Michou and I always love walking around Milano on our way to meetings and dinning with friends post hard days work. The benefit to walking in Europe is you see historical buildings that make you stop and dream.
The Palazzo Castiglioni is one of those very buildings. Thomas and I stopped and took detailed pics of the Gates, The Windows adorned with wrought iron snakes serpents and flowers! The buillding is currently the head quarters for Unione Confcommercio Impresse Per L'Italia.
In 1900 the engineer Ermenegildo Castiglioni commissioned the architect Giuseppe Sommaruga with the construction of Palazzo Castiglioni. The choice of Corso Venezia, nestled amongst the eighteenth-century and neoclassical palazzi, reflected the bourgeoisie intention to create a break with the past with Art Nouveau - which in Italian is known as Liberty - the artistic movement that influenced the applied arts and architecture.
The palazzo is laid out over three floors with two facades: the main one faces Corso Venezia, the other faces Via Marina. The former plays with the contrasts of smooth plastered surfaces, the roughness of the stone and lively decorations and designs in wrought iron. The second features red bricks, glazed loggias and wrought iron railings.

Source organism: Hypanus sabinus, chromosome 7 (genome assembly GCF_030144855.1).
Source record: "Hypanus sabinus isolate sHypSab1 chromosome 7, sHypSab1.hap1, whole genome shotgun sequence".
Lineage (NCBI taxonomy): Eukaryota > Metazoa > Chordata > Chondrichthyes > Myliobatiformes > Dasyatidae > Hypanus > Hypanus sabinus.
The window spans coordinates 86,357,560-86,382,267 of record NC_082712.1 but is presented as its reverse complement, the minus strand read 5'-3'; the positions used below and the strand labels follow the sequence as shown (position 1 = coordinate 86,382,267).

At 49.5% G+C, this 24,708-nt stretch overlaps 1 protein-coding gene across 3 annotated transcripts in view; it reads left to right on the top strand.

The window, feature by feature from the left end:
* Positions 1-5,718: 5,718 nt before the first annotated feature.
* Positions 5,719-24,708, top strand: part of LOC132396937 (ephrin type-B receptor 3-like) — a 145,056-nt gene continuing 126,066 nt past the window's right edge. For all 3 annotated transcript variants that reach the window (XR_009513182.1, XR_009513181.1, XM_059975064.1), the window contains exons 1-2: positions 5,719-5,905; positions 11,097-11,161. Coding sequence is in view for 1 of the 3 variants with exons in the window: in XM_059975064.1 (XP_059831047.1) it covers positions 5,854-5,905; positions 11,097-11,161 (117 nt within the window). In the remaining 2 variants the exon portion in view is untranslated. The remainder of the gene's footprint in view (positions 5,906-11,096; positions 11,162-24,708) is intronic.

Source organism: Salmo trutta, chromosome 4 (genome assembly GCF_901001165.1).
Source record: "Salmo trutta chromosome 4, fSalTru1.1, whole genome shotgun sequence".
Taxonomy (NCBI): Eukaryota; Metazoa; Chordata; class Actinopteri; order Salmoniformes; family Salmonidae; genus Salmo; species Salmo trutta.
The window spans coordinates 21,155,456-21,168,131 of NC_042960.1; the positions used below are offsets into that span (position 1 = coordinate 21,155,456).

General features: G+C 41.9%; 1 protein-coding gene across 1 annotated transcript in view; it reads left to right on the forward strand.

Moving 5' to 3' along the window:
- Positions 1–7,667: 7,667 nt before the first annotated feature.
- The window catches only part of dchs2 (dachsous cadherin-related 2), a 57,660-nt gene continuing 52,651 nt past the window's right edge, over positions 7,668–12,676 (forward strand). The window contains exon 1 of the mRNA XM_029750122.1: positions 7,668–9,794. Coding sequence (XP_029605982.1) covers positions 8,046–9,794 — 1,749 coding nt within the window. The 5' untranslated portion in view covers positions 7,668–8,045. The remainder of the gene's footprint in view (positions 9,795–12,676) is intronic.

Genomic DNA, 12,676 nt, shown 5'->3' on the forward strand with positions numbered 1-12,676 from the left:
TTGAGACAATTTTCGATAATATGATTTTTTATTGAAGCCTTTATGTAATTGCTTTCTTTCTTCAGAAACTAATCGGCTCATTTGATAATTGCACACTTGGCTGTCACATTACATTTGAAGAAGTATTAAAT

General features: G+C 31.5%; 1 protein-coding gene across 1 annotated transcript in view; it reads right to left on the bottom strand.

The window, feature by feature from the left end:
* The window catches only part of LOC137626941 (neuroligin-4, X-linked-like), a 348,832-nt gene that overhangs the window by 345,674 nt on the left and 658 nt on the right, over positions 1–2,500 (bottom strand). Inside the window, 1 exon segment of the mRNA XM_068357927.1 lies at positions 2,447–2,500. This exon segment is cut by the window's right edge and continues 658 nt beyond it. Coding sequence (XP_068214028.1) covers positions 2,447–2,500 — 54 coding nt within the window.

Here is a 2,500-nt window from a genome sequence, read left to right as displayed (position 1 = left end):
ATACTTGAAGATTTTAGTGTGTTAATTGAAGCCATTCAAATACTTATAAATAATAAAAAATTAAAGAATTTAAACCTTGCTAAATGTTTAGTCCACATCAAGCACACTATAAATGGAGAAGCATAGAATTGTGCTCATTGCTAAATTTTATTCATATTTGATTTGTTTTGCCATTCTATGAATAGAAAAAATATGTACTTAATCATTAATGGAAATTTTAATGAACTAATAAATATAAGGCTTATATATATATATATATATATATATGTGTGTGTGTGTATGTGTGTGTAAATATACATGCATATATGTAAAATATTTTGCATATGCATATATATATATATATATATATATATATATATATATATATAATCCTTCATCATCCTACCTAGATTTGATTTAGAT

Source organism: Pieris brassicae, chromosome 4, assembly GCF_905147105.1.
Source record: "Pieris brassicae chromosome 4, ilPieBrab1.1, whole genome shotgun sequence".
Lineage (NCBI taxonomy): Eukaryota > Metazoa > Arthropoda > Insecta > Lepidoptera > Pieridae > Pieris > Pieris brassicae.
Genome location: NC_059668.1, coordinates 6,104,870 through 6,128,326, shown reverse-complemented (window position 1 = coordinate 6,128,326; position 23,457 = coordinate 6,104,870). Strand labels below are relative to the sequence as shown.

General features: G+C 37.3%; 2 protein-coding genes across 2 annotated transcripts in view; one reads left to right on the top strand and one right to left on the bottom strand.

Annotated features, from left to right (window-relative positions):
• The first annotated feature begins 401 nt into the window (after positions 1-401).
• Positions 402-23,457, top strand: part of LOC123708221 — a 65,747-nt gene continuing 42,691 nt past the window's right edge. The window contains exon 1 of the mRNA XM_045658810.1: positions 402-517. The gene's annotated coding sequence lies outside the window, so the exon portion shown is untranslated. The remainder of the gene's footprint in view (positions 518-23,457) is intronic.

The "Dragonfly Lamp" by Alessandro Mazzucotelli, located in the atrium, is the most significant of the wrought iron works together with the balustrade of the two-flight staircase. Both of these - along with the Sala dei Pavoni, with its stuccoed ceiling and decorative details that reflect the theme of peacocks - are amongst the few parts that remained intact after the bombings of 1943.
Since the very inauguration of the palazzo the two female statues, created by the sculptor Ernesto Bazzaro, which decorated the entrance caused heated controversy because of their nakedness. Despite representing peace and industry, they became the subject of ridicule forcing the owner to move them to another location.
Enjoy our photos we hope they make you dream as much as they made us!